It's the late 1960's. Just for a lark, graduate student Eddie Jessup, known for being unconventional, brilliant and slightly mad, conducts experiments with an isolation chamber, using himself as the subject. His experiences in the chamber cause him to hallucinate, much of the imagery being religious-based despite he not being a religious man. Seven years later, he is a respected full professor in the Harvard Medical School. Believing he has lost his edge and has fallen into an unwanted state of respectability, Eddie decides to resume his work with sensory deprivation, this time using hallucinogens, specifically untested ones used in mystical Mexican rituals, to enhance the experience of being in the isolation tank. After initial tests, he claims he entered an alternate physical and mental state. Although unbelieving of Eddie's claims, his colleagues Arthur Rosenberg and Mason Parrish, as well as Eddie's wife, Emily, who is in her own right a respected academic, are concerned for ... Written by
When he heard his cry for help it wasn't human
See more »
Did You Know?
This film was an early user of primitive CGI. The final transformation segments scanned in footage of William Hurt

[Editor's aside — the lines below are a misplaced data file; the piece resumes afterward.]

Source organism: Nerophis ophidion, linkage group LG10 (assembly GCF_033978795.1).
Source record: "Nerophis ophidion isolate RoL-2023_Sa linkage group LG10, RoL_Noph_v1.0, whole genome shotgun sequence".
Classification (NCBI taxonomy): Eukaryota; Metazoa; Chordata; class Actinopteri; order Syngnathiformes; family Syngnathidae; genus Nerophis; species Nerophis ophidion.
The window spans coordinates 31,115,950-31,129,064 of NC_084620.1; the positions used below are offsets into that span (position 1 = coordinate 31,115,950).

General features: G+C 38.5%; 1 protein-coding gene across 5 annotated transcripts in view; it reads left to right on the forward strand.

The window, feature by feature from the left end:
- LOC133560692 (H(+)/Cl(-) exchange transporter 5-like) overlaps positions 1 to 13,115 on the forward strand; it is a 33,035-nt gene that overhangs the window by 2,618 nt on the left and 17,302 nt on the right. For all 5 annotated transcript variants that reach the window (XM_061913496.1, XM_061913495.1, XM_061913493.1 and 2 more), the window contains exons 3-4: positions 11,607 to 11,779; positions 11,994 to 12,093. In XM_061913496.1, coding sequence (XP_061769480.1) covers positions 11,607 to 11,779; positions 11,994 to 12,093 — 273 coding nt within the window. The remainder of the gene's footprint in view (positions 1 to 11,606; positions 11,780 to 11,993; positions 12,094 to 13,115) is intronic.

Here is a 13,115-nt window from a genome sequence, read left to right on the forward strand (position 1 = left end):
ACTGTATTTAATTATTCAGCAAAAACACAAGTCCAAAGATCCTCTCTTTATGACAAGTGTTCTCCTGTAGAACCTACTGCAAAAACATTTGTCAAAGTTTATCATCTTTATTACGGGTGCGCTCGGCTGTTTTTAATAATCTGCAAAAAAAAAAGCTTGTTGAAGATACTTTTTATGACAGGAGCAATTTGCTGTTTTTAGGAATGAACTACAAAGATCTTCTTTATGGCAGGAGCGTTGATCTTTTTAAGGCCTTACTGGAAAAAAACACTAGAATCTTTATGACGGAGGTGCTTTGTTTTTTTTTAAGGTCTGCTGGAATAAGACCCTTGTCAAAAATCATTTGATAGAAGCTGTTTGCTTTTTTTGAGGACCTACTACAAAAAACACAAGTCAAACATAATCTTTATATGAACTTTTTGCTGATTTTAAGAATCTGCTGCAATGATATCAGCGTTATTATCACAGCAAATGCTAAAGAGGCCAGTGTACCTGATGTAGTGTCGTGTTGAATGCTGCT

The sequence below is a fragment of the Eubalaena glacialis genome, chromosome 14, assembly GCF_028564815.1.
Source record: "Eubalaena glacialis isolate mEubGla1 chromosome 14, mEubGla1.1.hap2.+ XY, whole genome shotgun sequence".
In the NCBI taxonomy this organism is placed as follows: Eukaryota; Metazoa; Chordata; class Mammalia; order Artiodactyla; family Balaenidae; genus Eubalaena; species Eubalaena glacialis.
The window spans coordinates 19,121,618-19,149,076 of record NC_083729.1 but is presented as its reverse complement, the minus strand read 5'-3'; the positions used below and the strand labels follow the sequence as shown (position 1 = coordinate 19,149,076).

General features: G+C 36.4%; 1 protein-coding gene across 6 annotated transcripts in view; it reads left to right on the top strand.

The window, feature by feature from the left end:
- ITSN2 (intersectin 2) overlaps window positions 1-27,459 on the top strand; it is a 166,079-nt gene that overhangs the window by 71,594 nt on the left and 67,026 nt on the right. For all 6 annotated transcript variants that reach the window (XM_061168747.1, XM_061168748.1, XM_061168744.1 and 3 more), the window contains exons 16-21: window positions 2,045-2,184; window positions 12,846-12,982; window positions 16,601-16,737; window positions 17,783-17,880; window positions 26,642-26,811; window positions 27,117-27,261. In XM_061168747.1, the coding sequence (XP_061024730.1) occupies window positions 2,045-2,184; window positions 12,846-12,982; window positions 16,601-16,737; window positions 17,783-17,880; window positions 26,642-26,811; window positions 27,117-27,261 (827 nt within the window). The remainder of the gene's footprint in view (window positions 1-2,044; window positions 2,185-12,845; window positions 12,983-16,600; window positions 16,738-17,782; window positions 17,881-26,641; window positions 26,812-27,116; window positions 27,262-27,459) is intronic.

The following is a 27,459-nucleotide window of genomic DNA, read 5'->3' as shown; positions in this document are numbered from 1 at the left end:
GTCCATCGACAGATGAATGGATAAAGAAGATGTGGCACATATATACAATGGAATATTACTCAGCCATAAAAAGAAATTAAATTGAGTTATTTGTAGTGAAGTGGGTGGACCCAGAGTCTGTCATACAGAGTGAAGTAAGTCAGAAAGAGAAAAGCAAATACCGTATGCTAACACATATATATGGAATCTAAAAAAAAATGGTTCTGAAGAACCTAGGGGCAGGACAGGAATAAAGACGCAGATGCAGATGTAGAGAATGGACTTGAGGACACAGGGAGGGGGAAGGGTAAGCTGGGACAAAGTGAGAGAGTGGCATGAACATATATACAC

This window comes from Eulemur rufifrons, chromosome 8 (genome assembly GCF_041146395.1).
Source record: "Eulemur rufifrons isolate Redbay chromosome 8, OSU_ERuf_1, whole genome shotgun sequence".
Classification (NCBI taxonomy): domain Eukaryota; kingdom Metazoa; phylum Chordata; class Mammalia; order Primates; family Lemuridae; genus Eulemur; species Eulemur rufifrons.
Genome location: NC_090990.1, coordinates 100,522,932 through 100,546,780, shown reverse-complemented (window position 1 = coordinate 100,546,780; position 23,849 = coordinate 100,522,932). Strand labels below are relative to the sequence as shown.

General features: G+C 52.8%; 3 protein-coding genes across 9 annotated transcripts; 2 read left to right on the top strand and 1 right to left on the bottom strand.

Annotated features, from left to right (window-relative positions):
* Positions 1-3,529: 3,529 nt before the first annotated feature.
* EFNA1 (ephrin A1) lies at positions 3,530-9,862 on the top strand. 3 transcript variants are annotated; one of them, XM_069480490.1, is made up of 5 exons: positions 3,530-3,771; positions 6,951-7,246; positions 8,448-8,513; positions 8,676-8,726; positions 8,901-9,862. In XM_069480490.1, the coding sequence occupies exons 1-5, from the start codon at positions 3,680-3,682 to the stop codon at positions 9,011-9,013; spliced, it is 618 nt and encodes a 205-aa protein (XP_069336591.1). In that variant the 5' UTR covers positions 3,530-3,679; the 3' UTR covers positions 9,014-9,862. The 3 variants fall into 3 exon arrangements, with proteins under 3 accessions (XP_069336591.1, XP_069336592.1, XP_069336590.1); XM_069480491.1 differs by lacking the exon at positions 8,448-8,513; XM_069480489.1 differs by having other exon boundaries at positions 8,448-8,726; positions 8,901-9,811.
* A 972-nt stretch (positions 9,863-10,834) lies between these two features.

wearing Dick Smith
's distorted bodysuits and added in the granular energy effect by computer. This film was also one of the first movies to use computer assistance to make rotoscope mattes (needed for both Hurt's and Blair Blown's transformation in the final sequence). See more
The introductory story is set in 1967, but exterior shots of the streets shows a VW Rabbit and a Plymouth Volare, both 1970s cars. See more
Memory is energy! It doesn't disappear - it's still in there. There's a physiological pathway to our earlier consciousnesses. There has to be; and I'm telling you it's in the goddamned limbic system.
You're a whacko!
What's whacko about it, Mason? I'm a man in search of his true self. How archetypically American can you get? We're all trying to fulfill ourselves, understand ourselves, get in touch with ourselves, face the reality of ourselves, explore ourselves, expand ourselves. Ever since we ...
Referenced in We Bought a Zoo
Light My Fire
Written by Robby Krieger
, Jim Morrison
, John Densmore
and Ray Manzarek
Performed by The Doors See more